Republican Senator Criticizes Trump Border Policy in Public, Privately Blames Migrants for Traveling With Kids

A Republican senator who openly criticized the Trump administration's policy of separating children from their parents on the U.S. southern border privately suggested to voters it was parents' fault.

Senator Susan Collins lashed out at the widely criticized policy in an interview with Face the Nation on Sunday, in which she described the move as "traumatizing" to minors, but sent her constituents a letter that appeared to defend the policy.

The border policy was explained last month by Attorney General Jeff Sessions, who said the separation of families at the border would be enforced for those caught attempting to enter the U.S. illegally, with parents taken into custody at a federal jail, while their children are taken into custody of the Department of Health & Human Services (HHS.)

President Donald Trump. The Trump administration's border policy has been criticized in recent weeks. Reuters

"What the administration has decided to do is to separate children from their parents to try to send a message that if you cross the border with children, your children are going to be ripped away from you. That's traumatizing to the children who are innocent victims, and it is contrary to our values in this country," Collins said.

"We know from years of experience that we need to fix our immigration laws and that using children is not the answer," she added, although she explained she did support the president's view that border security needed to be strengthened.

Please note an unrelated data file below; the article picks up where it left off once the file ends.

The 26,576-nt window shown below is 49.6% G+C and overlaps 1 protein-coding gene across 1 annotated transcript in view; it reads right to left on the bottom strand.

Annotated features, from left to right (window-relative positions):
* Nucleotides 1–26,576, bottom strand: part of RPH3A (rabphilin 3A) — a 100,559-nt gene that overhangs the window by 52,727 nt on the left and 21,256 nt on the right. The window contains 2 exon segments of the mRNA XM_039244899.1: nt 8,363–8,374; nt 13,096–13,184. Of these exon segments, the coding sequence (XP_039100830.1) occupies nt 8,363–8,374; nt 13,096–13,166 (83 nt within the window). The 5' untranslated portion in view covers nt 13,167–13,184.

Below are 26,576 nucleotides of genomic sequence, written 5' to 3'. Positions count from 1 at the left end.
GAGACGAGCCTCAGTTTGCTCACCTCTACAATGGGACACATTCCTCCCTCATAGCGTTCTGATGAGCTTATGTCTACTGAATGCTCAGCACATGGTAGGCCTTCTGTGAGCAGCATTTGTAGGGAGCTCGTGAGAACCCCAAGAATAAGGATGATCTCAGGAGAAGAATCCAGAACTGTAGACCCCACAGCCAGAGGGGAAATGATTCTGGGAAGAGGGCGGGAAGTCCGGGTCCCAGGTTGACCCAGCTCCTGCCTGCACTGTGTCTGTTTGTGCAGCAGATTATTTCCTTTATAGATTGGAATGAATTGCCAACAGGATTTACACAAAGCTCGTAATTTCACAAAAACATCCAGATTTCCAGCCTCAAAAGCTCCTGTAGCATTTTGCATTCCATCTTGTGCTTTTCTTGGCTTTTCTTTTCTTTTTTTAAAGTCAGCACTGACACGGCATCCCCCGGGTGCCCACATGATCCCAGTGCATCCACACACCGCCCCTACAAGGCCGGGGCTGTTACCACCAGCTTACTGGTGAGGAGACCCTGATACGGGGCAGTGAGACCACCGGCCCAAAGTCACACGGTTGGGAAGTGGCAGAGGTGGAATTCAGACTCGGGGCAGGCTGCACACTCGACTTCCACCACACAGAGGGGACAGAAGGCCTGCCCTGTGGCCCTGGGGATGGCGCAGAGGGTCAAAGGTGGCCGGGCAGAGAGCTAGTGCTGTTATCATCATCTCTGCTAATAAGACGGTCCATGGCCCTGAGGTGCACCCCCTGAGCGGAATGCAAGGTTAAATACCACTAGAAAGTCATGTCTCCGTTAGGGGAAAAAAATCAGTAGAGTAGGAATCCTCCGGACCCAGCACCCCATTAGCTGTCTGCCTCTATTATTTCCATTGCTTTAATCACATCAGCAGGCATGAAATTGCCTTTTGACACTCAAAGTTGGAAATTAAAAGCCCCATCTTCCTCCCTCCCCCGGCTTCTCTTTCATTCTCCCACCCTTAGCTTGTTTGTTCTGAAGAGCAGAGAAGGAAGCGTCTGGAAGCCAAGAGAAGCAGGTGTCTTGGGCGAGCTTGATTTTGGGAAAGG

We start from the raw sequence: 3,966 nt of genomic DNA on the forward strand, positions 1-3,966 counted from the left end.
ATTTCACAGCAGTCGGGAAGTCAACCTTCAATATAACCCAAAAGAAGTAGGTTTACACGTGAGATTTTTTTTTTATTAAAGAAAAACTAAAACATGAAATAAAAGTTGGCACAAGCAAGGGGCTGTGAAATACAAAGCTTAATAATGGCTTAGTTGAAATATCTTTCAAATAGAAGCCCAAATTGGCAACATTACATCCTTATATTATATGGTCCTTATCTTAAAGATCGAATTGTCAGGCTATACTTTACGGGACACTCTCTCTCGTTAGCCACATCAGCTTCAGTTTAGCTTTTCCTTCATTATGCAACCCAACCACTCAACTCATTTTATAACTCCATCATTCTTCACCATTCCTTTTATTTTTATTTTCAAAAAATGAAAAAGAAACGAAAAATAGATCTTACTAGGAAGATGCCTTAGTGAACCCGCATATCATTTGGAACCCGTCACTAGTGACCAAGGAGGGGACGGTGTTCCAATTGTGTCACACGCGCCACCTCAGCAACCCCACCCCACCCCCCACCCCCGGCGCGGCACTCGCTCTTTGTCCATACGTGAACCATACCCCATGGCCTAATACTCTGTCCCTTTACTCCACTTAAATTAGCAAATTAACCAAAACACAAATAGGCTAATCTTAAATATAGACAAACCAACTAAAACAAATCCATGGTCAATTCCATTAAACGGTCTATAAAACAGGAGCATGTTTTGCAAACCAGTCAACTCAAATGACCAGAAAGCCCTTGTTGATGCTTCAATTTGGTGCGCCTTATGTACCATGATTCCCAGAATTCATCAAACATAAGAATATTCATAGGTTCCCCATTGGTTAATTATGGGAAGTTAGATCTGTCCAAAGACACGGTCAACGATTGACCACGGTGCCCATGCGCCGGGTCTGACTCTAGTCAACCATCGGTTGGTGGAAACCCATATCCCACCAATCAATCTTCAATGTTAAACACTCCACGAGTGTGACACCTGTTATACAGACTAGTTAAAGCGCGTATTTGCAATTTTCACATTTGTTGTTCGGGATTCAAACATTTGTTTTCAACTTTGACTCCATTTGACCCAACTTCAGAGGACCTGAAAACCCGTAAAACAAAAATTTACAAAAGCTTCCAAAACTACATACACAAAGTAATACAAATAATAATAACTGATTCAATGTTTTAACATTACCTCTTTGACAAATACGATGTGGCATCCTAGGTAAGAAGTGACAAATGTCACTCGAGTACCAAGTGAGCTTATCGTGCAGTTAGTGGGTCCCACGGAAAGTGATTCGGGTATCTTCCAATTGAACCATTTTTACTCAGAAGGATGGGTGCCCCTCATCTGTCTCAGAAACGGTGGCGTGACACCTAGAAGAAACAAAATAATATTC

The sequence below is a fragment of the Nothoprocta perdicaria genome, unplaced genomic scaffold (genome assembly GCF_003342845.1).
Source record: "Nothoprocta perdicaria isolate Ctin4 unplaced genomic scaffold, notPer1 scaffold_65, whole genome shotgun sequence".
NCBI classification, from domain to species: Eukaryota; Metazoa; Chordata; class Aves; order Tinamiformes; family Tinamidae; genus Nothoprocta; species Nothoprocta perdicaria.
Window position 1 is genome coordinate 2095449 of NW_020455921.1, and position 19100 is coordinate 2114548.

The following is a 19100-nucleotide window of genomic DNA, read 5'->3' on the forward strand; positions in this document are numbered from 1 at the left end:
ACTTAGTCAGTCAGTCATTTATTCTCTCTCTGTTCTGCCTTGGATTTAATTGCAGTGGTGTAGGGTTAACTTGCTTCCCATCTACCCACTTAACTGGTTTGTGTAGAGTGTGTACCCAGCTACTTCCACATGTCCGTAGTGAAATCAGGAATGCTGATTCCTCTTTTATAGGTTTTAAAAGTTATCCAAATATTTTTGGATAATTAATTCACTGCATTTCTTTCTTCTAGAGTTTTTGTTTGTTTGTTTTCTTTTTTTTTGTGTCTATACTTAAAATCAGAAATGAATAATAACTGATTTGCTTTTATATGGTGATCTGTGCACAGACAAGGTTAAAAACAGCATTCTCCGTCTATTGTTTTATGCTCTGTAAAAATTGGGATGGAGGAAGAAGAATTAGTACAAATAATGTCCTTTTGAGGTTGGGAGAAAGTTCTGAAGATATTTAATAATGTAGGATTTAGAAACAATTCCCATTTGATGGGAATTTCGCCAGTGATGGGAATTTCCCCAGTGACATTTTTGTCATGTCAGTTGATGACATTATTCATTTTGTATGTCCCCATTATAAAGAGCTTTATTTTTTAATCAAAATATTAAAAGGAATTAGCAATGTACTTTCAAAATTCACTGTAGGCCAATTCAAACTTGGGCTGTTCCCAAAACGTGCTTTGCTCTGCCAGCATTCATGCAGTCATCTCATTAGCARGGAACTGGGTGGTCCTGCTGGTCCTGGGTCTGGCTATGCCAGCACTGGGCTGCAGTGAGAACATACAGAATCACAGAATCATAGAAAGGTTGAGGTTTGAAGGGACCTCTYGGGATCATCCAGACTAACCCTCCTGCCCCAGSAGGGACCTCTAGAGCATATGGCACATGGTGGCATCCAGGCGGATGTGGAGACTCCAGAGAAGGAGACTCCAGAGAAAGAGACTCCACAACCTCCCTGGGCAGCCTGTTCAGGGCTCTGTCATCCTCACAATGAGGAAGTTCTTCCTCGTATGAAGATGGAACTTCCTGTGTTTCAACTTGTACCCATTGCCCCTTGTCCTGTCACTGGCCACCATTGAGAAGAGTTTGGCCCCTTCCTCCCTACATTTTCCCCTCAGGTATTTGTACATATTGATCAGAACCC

However, in a letter sent to her constituents, Collins appeared to change tack, suggesting parents risked their children's safety by attempting to cross the border with them.

"In May, U.S. Attorney General Jeff Sessions announced that the Department of Justice would begin prosecuting individuals who crossed the southern border illegally, which could mean that parents who are apprehended at the border could be separated from their children in some cases," Collins's letter said.

"The safety and security of young children must always be paramount. I am concerned that some Central American families cross our southern border illegally with their children believing that they will be allowed to stay in the United States," it continued. "While the desire to find a better life in our country is understandable, crossing the border illegally is highly dangerous, especially for children."

The senator added that the law should be applied in a way that is humane, but she seemed to have written the letter without the same sense of injustice she appeared to demonstrate on Face the Nation.